In commenced to rain lightly about 4.45 a. m., and it was very dark from the clouded state of the sky. Parts of the command soon got mixed up, and connections between parts of brigades were lost every-where in the command, on account of the darkness, soon after starting. I think quite impracticable, from this and previous experience, to move troops in the dark over any but the broadest and plainest roads, unless they are previously familiar with the route. It was light enough to see at 5.30 a. m., and we began to move the head of the column about this time into woods beyond our intrenchments. Clearing away the obstructions that had been placed in the road, we moved on slowly, keeping to the left of the Ninth Corps flankers, and this took us in a southwesterly direction to R. Thompson's house (see map). Finding we were getting too far south, and that all the roads ran in a north and south direction, I cut a road due west through the woods for half a mile, which brought me on the so-called Duncan road, just south of the Clements house. Here I struck a wood road leading west, and along which I advanced, striking the enemy's skirmishers at 9 a. m. General Griffin immediately formed General Gregory's brigade and advanced through the woods, driving the enemy into a line of breastworks with abatis and slashing, which was strongly held. He lost about 100 killed and wounded in doing this.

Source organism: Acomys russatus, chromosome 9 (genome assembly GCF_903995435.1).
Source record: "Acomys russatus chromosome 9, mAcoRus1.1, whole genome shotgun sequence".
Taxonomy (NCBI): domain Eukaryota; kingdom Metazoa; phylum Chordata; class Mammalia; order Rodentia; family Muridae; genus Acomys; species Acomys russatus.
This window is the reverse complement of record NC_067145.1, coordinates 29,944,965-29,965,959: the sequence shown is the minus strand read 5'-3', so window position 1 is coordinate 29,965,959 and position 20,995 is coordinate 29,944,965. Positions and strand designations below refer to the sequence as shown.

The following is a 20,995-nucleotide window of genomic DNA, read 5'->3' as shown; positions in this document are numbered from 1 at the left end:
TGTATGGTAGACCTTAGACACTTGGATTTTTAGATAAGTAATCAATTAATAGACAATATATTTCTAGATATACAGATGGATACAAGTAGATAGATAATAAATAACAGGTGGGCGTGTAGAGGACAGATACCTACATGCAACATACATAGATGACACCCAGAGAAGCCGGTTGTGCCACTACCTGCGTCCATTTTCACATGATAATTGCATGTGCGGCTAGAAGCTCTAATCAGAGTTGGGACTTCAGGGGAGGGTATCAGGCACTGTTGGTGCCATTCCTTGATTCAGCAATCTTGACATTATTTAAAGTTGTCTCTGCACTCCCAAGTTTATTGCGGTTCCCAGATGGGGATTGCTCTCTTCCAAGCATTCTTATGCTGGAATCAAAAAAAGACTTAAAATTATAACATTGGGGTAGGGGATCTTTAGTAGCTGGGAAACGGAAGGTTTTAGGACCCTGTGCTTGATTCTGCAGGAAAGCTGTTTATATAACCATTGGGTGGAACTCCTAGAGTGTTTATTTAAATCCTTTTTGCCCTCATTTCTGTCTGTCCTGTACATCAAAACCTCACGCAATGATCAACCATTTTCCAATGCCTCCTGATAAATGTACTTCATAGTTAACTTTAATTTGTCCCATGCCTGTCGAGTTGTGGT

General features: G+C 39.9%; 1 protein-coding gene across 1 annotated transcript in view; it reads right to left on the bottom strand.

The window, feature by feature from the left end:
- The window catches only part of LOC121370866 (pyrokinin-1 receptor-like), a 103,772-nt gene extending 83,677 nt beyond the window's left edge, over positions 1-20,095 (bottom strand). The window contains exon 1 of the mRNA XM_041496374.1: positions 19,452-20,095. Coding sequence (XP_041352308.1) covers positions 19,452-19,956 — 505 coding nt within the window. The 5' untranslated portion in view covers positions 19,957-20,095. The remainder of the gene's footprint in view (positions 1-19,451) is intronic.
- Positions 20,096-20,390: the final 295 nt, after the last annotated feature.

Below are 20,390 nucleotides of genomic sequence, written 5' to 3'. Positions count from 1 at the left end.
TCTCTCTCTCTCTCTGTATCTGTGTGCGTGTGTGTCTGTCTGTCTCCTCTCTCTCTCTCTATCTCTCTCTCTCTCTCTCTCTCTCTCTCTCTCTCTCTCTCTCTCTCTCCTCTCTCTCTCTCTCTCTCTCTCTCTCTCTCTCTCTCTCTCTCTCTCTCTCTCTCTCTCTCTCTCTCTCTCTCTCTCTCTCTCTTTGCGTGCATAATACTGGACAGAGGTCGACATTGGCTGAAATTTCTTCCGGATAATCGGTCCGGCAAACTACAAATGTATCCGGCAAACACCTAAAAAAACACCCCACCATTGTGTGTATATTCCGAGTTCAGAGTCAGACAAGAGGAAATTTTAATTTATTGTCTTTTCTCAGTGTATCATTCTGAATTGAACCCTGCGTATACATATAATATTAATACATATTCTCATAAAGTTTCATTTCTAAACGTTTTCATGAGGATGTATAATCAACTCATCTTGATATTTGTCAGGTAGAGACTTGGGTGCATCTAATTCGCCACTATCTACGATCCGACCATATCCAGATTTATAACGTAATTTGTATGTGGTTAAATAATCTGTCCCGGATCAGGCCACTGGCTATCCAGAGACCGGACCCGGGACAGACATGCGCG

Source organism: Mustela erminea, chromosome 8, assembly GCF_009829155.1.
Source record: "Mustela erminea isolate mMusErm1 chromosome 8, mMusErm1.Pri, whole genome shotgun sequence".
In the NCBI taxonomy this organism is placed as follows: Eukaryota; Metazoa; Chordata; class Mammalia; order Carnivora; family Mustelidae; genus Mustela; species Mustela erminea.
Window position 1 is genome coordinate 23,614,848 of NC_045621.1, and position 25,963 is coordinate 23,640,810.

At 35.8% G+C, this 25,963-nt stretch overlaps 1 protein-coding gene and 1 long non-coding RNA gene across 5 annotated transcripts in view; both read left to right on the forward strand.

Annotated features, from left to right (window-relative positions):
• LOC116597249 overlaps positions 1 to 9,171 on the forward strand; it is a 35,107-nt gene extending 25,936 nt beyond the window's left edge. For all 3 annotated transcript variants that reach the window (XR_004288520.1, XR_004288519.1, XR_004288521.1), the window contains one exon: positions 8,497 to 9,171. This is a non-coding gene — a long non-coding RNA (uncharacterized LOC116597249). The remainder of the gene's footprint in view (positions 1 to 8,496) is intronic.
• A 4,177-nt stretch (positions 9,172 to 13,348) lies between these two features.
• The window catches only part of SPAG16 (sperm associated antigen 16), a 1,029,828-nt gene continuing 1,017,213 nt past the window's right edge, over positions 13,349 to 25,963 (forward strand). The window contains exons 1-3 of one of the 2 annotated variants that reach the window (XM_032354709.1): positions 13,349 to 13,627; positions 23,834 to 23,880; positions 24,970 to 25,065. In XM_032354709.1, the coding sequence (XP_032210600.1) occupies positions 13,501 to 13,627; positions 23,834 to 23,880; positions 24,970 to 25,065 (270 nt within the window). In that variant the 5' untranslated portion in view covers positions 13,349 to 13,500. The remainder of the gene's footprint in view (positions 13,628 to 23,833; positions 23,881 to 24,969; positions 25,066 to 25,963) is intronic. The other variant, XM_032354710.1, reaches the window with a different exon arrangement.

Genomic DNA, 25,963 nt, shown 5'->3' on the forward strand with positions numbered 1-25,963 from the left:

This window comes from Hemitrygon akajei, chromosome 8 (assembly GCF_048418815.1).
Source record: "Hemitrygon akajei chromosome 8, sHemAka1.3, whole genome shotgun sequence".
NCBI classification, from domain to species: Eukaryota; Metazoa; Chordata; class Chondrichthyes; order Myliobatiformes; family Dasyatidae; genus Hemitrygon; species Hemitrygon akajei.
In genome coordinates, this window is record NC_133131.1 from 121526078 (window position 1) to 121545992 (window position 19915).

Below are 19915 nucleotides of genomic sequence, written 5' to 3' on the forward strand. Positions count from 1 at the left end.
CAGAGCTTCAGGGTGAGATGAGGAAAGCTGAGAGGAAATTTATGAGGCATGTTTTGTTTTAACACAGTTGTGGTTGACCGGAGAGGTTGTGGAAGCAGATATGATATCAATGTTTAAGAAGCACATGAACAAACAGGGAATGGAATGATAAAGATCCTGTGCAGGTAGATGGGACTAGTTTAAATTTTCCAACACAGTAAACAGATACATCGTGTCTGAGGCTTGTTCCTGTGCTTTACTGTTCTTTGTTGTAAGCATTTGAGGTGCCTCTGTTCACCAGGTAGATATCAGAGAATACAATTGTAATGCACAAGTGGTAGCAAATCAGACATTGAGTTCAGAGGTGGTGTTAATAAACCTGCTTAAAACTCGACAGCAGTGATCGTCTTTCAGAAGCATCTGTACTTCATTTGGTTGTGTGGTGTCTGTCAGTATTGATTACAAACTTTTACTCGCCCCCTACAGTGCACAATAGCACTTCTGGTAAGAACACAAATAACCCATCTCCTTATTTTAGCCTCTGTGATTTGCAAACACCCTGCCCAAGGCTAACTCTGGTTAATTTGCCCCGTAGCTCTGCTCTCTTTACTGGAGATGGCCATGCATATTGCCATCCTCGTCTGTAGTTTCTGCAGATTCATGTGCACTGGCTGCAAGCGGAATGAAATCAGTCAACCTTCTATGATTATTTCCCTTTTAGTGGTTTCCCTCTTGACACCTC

It was 9.30 a. m. and I received word from the general commanding that General Parke would probably not be able to force the enemy's line, and that it was important that a portion of my command should cross Hatcher's Run and communicate with Hancock as possible, informing me at the same time that General Hancock had crossed the run. I informed the commanding general and General Hancock that I should probably be compelled to cross at Armstrong's Mill. My original instructions contemplated y crossing about one mile below where the Boydton pike crosses. Ordering General Ayres and General Crawford to mass their divisions near to the front, I immediately sent Captain Gentry to communicate with General Hancock and Major Roebling with my escort to reconnoiter to my left for the end of the enemy's line, while I personally made a reconnaissance of our front to ascertain the practicability of forcing the enemy back. On my return about 10.30 a. m. I found General Grant and General Meade at my headquarters, to whom I explained what had been done, and the condition of the enemy's line in front. Major Roebling, who returned about the same time, report General Griffin's line as reaching down to Hatcher's Run. Captain Gentry report the rear of General Hancock's corps having marched up toward the plank road, past Armstrong's Mill. I then was directed to send a division across Hatcher's Run, place its right flank on the run, and them move up, supporting General Hancock, and upon arriving at the enemy's right of the line in front of General Griffin to attack it in flank, and endeavor to cause him to abandon the line, and thus open the way for the rest of my rest of my corps and the Ninth Corps. Ordering the division most convenient at the moment of receiving this ordered (which was General Crawford's), I sent him across the run at Armstrong's Mill and detached a brigade from General Ayres to strengthen him. I sent also a 12-pounder battery, but on account of the timber not permitting it to accompany the division farther that the run, it was left there and no opportunity occurred afterward to use it. leaving General Griffin in command, with his division and two brigades of General Ayres', I started with General Crawford to aid and direct operations in accordance with his movements. The head of General Crawford's division crossed Hatcher's Run at 11.45 a. m. His line was